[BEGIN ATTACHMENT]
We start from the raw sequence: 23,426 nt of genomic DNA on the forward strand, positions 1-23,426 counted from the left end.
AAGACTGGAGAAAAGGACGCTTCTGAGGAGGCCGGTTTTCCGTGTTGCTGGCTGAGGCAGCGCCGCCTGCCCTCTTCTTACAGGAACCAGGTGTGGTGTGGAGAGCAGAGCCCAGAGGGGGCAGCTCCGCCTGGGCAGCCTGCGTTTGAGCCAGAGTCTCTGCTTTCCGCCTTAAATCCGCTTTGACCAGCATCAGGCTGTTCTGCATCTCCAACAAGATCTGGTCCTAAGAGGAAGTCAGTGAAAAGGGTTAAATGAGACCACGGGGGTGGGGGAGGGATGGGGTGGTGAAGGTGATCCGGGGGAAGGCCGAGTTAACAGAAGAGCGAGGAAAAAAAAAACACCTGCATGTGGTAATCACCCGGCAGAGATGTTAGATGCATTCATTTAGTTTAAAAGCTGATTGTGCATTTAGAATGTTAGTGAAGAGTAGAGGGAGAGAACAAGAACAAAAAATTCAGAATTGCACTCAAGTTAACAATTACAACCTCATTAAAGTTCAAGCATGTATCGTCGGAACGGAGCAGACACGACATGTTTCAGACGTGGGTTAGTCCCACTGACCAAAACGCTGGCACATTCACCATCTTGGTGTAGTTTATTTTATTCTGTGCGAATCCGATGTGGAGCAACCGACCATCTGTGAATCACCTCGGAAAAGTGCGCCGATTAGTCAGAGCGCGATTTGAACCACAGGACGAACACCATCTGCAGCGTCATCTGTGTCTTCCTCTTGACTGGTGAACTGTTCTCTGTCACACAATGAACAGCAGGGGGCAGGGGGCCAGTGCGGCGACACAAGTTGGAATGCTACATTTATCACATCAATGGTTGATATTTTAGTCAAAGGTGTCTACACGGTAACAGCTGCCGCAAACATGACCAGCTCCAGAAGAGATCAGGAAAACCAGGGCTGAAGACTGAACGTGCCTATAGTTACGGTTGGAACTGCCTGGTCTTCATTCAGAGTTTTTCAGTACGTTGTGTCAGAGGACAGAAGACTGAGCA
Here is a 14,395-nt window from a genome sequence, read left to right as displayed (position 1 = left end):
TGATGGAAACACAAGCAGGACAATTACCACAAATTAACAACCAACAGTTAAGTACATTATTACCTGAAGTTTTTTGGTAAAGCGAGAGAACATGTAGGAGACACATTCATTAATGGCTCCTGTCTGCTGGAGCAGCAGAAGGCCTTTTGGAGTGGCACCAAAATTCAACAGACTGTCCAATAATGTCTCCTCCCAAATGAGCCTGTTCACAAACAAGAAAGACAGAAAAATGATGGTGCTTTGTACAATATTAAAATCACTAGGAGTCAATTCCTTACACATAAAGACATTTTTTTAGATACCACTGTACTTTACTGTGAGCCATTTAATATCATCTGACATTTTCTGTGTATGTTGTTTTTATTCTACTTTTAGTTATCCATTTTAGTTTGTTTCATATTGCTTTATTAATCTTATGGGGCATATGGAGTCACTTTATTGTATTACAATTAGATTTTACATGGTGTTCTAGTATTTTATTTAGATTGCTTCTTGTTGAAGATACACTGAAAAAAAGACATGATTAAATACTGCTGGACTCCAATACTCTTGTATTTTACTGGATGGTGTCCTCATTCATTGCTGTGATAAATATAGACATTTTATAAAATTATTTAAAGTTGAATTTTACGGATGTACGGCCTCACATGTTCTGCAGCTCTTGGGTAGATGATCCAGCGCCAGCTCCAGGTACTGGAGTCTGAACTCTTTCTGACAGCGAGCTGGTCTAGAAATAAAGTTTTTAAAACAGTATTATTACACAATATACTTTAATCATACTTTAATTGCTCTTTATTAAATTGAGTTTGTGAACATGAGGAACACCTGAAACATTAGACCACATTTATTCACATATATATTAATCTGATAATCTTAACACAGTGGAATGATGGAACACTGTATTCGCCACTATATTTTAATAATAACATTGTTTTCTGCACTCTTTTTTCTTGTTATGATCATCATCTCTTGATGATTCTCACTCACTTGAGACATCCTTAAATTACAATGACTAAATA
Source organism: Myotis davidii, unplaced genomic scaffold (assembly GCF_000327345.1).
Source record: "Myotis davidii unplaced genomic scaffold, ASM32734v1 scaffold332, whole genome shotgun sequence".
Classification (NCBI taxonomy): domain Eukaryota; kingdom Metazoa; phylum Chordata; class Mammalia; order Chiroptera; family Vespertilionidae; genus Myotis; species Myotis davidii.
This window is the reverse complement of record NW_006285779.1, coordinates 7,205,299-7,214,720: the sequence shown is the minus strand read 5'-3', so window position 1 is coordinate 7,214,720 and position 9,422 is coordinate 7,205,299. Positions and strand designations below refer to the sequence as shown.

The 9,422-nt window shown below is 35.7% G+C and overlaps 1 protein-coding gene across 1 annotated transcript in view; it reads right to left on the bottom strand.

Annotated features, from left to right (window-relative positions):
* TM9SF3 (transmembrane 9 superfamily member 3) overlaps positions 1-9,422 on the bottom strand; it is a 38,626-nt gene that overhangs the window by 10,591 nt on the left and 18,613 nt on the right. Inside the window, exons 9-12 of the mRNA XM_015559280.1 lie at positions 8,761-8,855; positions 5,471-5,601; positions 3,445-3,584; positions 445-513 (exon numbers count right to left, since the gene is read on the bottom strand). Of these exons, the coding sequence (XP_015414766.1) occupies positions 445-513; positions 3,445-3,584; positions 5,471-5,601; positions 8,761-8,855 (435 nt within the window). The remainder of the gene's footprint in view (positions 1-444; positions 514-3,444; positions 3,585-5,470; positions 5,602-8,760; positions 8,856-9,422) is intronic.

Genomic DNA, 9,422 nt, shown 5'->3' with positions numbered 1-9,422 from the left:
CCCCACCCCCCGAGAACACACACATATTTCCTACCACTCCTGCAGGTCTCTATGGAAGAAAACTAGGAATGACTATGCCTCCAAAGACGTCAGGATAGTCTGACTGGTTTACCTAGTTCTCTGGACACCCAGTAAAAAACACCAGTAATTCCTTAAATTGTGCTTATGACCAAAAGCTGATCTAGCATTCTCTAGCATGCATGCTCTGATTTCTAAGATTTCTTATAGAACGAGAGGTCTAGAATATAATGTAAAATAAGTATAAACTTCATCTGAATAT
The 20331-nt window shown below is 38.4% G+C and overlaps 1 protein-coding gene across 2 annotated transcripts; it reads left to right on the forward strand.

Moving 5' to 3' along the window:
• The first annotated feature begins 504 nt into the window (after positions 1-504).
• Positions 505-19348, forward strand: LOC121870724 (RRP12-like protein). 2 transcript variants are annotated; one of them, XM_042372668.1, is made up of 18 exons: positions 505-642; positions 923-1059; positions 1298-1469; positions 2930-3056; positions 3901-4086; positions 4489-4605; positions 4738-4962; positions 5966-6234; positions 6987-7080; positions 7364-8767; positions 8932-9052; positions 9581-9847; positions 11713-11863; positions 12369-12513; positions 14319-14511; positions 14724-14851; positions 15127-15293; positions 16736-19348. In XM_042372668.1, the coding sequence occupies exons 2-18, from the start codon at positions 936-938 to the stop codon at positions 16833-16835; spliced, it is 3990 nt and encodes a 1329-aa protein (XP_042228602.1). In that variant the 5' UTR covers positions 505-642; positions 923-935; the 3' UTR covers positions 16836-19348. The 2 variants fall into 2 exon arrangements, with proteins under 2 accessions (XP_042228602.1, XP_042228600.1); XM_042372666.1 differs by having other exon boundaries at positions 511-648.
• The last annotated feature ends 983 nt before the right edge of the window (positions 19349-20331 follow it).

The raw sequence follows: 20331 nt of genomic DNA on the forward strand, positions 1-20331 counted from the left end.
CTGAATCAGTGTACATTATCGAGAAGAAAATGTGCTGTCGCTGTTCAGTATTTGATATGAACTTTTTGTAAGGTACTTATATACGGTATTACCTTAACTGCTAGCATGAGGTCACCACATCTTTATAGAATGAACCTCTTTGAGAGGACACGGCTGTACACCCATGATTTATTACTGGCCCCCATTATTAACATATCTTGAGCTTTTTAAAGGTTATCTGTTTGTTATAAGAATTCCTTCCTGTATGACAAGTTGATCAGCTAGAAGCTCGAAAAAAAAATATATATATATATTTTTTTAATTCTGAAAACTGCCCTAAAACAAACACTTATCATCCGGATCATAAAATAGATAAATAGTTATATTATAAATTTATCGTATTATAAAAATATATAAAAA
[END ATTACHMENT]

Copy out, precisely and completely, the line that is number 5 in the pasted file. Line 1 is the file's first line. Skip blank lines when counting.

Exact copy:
Source organism: Myotis davidii, unplaced genomic scaffold (assembly GCF_000327345.1).